Happy Birthday, William
William Wallace Campbell was born today on a farm in Ohio, in 1862. He was a a pioneer of astronomical spectroscopy and catalogued the radial velocities of stars, was director of the Lick Observatory for 30 years, and led expeditions to photograph stars and solar eclipses in the Southern Hemisphere, one of which provided further evidence supporting Albert Einstein's theory of relativity. His obituary in the Monthly Notices of the Royal Astronomical Society, Vol. 99, p.317, says, in small part:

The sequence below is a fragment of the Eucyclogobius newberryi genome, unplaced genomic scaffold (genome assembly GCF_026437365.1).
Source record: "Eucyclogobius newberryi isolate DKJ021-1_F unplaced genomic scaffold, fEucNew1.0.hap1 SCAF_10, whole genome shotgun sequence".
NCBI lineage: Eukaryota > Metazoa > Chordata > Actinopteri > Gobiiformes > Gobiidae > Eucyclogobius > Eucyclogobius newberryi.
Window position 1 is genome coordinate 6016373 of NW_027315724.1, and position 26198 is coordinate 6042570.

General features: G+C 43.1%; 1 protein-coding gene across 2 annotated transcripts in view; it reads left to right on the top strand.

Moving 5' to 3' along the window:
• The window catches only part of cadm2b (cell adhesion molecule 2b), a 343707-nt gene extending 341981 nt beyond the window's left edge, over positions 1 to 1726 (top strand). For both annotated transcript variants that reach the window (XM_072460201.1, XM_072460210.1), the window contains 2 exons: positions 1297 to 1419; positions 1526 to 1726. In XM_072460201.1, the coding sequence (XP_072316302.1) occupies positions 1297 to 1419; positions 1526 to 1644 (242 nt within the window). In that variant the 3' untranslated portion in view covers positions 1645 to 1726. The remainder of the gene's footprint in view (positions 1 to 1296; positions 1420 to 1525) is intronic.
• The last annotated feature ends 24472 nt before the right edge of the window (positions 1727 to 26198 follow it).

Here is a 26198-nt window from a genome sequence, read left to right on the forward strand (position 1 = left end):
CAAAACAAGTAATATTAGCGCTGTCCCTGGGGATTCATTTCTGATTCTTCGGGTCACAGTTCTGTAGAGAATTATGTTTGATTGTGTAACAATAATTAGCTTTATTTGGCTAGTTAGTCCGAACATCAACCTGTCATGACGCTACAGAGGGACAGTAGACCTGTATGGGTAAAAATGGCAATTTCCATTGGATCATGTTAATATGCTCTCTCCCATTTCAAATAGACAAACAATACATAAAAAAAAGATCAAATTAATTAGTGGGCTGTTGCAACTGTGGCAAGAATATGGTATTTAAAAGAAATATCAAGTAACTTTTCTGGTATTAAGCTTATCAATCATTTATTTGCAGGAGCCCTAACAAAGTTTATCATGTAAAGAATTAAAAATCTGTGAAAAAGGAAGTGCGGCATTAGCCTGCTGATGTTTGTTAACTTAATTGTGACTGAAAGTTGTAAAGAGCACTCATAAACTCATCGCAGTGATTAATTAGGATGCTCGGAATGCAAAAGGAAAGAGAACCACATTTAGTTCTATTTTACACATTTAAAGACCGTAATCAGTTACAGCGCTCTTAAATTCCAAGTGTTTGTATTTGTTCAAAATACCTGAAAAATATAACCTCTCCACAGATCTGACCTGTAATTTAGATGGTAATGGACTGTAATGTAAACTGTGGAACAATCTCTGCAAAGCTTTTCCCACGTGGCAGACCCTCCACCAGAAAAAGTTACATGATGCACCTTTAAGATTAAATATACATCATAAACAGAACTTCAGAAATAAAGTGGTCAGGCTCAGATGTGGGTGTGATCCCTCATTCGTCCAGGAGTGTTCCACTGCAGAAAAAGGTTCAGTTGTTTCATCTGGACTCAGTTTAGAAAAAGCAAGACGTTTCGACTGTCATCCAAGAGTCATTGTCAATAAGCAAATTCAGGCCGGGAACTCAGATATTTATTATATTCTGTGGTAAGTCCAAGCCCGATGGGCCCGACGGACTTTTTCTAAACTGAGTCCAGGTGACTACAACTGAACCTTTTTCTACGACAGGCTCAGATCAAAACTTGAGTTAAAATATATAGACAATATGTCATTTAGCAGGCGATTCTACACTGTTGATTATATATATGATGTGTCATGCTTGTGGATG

Campbell was not one of those blown about by every idle wind of astronomical doctrine; no-one ever called him a weather-vane. And the implication that he was not especially receptive to new tenors of thought is true. His method was to push ahead in his own established line of research rather than to experiment with trial balloons in the hope of reaching other levels. He has been criticized on this score, but, if criticism be limited to those who have accomplished as much as he, not many are entitled to be heard.